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India's mining rules a joke, says human rights body news
15 June 2012

New York-based Human Rights Watch (HRW) says that India's mining industry has spun out of control into lawlessness, as the government has ''miserably'' failed to control it.

''It has encouraged lawlessness by failing to enforce laws or even monitor whether mine operators are complying with them,'' HRW said.

The 69-page report titled 'Out of control mining, regulatory failure and human rights in India' released in Goa on Thursday, says that deep-rooted shortcomings in the design and implementation of key policies have effectively left mine operators to supervise themselves. The pervasive lawlessness in the scandal-ridden mining industry is essentially a failure of governance, it says.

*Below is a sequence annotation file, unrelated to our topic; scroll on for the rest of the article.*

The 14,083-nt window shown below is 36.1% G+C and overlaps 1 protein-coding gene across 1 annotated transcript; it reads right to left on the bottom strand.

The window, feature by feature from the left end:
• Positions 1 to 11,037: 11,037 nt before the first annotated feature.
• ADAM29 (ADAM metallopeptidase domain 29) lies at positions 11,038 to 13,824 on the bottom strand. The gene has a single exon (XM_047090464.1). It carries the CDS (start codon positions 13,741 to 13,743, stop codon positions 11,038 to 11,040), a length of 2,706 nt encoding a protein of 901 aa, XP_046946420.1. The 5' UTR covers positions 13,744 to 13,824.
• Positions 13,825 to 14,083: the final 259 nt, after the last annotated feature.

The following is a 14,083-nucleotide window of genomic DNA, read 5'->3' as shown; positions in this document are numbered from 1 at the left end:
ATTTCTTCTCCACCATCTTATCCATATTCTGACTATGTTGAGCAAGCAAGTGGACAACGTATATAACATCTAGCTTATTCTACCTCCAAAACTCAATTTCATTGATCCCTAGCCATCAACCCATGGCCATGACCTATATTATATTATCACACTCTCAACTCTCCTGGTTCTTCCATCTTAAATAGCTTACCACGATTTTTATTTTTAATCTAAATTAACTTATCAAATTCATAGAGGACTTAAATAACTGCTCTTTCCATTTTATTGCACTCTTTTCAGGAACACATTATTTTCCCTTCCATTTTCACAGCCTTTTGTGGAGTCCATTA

The report talks of an annual rate of 30 criminal acts for every legitimate mining operation in the country, and goes on to show how even mines operating with the approval of government regulators are able to violate the law with impunity.

Giving an instance, HRW says former Karnataka minister and mining magnate G Janardhana Reddy allegedly used his official position to extort huge quantities of iron ore from other operators, using government regulators as part of his scheme. It says Reddy may have run an extortion racket in the state along with his brothers G Karunakara and G Somashekara Reddy, usurping mineral production of other miners in return for protection from government regulation.

Reddy is currently in Bangalore Central Prison as an accused in the illegal mining carried out by his Obulapuram Mining Co.





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India's mining rules a joke, says human rights body